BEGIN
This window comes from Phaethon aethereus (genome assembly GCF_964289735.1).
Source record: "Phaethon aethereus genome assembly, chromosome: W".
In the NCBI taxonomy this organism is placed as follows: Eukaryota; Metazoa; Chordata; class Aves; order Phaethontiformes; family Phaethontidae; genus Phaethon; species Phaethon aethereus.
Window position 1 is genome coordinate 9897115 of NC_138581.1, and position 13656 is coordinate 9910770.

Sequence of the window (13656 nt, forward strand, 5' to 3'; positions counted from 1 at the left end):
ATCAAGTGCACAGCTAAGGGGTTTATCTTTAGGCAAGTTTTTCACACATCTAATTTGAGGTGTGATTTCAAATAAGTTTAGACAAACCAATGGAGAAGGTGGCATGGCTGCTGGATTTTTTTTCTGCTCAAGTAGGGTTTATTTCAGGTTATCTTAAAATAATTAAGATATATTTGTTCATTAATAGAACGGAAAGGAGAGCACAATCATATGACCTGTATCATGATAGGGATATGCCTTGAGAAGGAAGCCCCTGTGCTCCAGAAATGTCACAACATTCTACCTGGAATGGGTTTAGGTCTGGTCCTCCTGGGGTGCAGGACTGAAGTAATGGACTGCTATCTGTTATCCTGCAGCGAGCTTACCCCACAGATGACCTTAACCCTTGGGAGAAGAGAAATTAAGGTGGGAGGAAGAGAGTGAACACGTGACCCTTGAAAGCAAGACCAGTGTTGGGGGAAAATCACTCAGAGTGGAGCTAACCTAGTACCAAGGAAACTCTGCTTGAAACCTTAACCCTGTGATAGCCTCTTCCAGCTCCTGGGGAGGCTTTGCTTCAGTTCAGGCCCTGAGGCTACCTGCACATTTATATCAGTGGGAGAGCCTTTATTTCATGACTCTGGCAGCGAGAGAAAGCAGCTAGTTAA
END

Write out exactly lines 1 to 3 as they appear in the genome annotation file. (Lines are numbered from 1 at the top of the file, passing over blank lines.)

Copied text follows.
This window comes from Phaethon aethereus (genome assembly GCF_964289735.1).
Source record: "Phaethon aethereus genome assembly, chromosome: W".
In the NCBI taxonomy this organism is placed as follows: Eukaryota; Metazoa; Chordata; class Aves; order Phaethontiformes; family Phaethontidae; genus Phaethon; species Phaethon aethereus.